This category covers all the levers that could be deployed today across industries, offering machinery makers a wide range of opportunities for providing customers with the means to reduce their carbon emissions. For these companies, the revenue potential is a considerable €2.2 trillion opportunity. A good portion of this investment potential is likely to become a reality due to the associated cost savings to be gained by implementing these technologies. If fully deployed, they have the potential to reduce emissions by 13 Gt annually. The following options are most feasible.
Heat Optimization and Recovery. Widespread implementation could reduce GHG emissions by 1.8 Gt and offer revenue opportunities of €580 billion for machinery makers. These technologies can be deployed in every manufacturing industry, especially in applications where the recovery of waste heat has so far been neglected. And because they lead directly to cost savings in energy consumption, their return on investment for manufacturers is immediate. As a result, they will likely be among the very first levers to be pulled by companies committed to low-carbon production methods.
Investments in heat exchangers, the core technology for recovering heat, will likely constitute the largest share of these investments. Other technologies include high-efficiency burners that preheat the air and fuel to enable them to operate more effectively, systems that send waste heat from exhaust gases to nearby consumers of heat, and heat pumps that raise the temperature of waste heat to levels needed in other production processes. In addition, effective heat storage technologies can store waste heat and send it to consumers when needed.
Considerable growth opportunities exist in the further development and production of heat optimization and recovery capabilities. According to one machinery manufacturer that caters to the beverage production industry, the use of waste heat and heat storage systems can save up to 60% of the thermal energy required by breweries.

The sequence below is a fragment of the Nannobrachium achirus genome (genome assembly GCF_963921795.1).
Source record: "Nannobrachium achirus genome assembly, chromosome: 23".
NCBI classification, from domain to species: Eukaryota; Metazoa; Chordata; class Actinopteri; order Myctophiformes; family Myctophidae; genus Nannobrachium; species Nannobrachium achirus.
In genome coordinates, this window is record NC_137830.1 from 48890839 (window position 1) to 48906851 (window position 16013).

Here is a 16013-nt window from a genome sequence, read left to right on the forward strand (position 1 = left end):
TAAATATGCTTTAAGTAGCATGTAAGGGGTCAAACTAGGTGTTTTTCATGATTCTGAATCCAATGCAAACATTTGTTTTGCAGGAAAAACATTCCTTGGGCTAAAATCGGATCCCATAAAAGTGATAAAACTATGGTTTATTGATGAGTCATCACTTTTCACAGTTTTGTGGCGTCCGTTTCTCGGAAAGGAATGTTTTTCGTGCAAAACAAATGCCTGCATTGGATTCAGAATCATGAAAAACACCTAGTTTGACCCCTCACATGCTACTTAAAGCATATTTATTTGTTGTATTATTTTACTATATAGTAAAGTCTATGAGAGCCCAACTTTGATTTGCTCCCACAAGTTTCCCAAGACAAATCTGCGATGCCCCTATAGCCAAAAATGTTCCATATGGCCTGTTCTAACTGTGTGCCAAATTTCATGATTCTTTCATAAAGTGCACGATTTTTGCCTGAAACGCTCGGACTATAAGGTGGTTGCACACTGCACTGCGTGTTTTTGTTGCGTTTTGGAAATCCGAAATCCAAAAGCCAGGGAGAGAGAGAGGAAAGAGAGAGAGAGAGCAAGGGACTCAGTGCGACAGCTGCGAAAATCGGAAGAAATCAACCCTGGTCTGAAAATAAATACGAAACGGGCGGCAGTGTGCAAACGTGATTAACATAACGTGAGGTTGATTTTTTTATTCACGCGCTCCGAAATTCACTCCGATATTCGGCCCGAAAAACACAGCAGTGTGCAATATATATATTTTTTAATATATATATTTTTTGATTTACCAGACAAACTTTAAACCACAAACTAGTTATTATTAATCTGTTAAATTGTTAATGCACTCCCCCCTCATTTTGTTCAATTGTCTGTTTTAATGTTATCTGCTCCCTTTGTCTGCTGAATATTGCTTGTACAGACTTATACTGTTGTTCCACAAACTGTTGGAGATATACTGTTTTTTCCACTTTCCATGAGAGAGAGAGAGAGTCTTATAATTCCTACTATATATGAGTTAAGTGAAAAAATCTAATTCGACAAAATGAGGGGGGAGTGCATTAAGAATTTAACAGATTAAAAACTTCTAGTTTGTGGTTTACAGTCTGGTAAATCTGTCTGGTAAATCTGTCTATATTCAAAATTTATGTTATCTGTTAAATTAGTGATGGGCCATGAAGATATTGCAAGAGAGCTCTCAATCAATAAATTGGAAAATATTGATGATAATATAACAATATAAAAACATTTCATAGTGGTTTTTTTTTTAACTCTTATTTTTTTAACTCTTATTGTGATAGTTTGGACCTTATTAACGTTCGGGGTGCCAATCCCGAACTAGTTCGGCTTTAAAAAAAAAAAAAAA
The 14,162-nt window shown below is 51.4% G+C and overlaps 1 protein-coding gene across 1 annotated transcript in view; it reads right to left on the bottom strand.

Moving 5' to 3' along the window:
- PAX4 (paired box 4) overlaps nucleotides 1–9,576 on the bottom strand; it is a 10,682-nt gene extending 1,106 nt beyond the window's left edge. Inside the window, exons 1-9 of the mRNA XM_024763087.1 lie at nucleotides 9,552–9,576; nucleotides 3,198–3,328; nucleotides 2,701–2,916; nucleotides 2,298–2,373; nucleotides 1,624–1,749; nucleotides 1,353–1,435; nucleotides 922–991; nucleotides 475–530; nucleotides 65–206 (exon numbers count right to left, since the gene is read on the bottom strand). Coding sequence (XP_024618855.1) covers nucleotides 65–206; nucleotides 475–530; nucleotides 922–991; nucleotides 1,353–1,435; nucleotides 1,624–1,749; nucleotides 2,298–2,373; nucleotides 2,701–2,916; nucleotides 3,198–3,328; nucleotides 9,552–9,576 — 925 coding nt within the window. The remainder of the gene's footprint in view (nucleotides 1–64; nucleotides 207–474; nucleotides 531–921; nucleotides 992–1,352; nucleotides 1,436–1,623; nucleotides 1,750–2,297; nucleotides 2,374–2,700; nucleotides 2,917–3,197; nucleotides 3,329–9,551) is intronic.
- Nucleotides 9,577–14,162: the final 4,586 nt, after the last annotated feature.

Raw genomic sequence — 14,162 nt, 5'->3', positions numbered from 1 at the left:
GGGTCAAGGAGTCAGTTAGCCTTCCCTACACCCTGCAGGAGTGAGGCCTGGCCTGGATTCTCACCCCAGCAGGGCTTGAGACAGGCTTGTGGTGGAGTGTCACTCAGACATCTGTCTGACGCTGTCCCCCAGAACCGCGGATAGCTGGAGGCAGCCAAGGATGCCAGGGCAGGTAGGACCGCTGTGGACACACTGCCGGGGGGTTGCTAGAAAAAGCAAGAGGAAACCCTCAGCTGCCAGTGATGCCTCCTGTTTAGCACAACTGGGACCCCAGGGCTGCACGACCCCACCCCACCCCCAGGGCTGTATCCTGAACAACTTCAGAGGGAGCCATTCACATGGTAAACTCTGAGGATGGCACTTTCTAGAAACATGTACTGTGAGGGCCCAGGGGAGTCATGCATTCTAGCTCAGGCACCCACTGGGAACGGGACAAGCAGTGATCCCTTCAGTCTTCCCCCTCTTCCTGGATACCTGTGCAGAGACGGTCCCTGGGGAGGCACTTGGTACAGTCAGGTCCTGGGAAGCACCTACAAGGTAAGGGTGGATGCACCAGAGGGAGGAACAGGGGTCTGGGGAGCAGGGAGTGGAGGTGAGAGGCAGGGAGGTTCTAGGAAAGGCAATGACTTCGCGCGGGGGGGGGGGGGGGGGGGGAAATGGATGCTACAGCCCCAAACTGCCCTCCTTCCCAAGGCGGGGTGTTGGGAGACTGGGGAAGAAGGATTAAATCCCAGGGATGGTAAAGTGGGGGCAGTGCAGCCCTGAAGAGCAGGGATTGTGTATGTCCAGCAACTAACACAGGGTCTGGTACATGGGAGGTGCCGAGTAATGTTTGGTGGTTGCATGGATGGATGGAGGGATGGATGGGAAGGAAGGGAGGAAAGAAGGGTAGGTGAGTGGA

Building Automation. Building management systems that control heating, cooling, ventilation, and shading and lighting (both automatically and on demand) have the potential to lower carbon emissions by 1.64 Gt. Regulating a building’s temperature, air quality, and lighting depending on when it is occupied can reduce energy costs by up to 40%, especially in commercial buildings, whose occupants are typically less inclined to try to save energy when someone else is paying for it.
Taken together, these various technologies offer machinery companies a revenue opportunity of about €1.1 trillion. The most important include efficient HVAC systems, automation systems (from simple, standalone thermostats and timed switches to the most advanced automation equipment), building management systems that bring together a range of building maintenance functions, and systems that manage and monitor energy performance.
Building-automation technologies will likely be implemented quickly in the coming years, given their immediate effect on energy costs. Technology providers can participate in the transition in several ways. Measuring and networking equipment will be needed to monitor conditions inside buildings. Automation equipment such as actuators for controlling windows, blinds, and HVAC systems will be needed to optimize heat and energy use and storage. The deployment of heat pumps and peak load heaters will also increase significantly. Finally, there is all the equipment required to produce advanced insulation materials in addition to double- and triple-pane glass windows. However, the effectiveness of these technologies varies considerably depending on the building’s local climate conditions.